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K.J. Borkowski, W.J. Lyerly, S.P. Reynolds, K.K. Dyer (NCSU)
X-ray spectra of supernova remnants (SNRs) are difficult to model because of nonequilibrium effects and the presence of nonthermal continua in many SNRs. As a rule, suitable nonequilibrium ionization (NEI) thermal models and nonthermal synchrotron models are not available to X-ray observers. This unsatisfactory situation has motivated us to reexamine the important issue of how to analyze SNR spectra in terms of relatively simple models, suitable for routine use by the astronomical community.
We focused our attention on the Sedov model. Our calculations include a realistic assumption of a partial electron heating at the shock and subsequent energy transfer from ions to electrons in Coulomb collisions. Spatially-integrated X-ray spectra can be well described by an approximate model involving appropriate electron temperature and ionization timescale distribution functions. This is a generalization of multitemperature equilibrium thermal X-ray models.
Constant temperature, single ionization timescale NEI models are not suitable approximations to Sedov models. Plane-parallel shocks provide a much better choice, particularly for high temperature Sedov models in ASCA and AXAF spectral ranges. The model parameters are post-shock mean and electron temperatures, Ts and Te, the shock ionization age \tau=net, and the elemental abundances. The full Sedov models must be used at lower shock temperatures. Their parameters are the current Ts and Te, the SNR ionization age \tau, and the elemental abundances.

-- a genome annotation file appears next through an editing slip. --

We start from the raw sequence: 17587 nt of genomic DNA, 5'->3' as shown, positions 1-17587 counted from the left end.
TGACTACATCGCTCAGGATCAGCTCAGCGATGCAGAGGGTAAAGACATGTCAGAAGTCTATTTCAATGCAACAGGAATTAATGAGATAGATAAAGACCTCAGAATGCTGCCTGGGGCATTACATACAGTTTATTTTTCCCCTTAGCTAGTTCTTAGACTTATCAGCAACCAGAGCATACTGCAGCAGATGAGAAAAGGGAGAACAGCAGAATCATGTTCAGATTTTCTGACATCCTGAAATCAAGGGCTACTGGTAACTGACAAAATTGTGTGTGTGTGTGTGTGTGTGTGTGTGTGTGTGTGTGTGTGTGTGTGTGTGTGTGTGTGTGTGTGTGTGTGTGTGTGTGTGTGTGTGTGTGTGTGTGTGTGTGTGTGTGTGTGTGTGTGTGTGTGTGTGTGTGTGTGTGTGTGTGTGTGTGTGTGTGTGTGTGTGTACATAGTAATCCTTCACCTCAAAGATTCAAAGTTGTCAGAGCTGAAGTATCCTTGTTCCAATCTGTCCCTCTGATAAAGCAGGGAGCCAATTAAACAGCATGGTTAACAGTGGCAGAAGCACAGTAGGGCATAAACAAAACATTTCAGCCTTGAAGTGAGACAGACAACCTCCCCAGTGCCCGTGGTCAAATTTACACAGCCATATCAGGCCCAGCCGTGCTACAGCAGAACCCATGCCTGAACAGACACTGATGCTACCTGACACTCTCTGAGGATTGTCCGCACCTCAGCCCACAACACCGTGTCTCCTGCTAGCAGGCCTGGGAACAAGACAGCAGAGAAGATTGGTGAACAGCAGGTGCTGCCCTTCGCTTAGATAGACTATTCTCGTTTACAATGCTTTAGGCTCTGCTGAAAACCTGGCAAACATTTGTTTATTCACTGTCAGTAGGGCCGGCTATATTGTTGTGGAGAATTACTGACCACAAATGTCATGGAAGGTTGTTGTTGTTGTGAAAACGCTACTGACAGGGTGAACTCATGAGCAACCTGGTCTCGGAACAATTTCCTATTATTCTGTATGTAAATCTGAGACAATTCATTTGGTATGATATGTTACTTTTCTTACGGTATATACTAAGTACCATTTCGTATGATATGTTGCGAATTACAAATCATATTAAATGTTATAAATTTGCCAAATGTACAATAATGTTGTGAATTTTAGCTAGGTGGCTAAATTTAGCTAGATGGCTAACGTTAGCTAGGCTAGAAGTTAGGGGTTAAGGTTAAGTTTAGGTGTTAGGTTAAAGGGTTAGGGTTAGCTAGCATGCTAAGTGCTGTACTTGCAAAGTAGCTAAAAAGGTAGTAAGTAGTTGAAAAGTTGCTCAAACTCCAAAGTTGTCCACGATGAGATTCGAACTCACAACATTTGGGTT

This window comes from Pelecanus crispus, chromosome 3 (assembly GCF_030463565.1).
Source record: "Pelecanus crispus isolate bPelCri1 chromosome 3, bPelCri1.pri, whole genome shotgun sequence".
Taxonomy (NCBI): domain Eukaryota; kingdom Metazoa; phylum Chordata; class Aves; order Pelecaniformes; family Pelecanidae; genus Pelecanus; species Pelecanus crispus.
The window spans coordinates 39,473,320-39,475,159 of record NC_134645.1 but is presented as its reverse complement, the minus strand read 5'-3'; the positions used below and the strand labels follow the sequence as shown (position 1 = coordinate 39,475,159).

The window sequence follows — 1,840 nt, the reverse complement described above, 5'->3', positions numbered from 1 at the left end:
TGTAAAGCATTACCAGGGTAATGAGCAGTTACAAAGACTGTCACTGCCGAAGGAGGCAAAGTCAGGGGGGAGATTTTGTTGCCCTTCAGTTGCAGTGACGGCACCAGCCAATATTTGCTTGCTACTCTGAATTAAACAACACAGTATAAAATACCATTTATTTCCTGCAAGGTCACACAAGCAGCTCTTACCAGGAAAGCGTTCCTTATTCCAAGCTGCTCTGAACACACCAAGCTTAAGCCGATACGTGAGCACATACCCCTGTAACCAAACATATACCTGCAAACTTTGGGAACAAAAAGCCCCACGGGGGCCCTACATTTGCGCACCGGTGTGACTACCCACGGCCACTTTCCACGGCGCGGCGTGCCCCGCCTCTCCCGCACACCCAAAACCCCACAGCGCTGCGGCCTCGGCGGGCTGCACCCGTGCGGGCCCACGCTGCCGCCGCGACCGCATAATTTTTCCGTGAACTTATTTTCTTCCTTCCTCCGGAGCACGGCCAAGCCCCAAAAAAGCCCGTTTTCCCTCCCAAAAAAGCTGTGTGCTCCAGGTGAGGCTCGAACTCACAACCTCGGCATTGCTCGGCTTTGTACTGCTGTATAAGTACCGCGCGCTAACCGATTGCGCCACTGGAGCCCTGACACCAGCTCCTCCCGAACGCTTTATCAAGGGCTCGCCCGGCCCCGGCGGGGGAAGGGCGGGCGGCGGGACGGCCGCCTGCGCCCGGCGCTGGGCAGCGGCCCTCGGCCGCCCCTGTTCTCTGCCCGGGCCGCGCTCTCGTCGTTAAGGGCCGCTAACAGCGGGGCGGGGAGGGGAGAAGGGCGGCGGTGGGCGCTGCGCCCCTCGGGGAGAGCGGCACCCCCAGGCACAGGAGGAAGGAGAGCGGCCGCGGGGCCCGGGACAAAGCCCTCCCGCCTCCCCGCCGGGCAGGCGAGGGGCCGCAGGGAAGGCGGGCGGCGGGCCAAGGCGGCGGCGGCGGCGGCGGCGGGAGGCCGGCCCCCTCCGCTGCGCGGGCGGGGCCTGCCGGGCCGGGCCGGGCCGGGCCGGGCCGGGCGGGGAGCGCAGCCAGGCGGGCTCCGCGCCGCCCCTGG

The presence of synchrotron X-ray continuum in a SNR demands suitable models for electron acceleration and synchrotron emission. We developed realistic X-ray synchrotron models, taking into account all relevant physical processes such as finite acceleration time, synchrotron and inverse Compton losses, and escape of energetic electrons. Both thermal and nonthermal models have been implemented in our XSPEC package, finally providing a general tool for analysis of X-ray spectra of SNRs.
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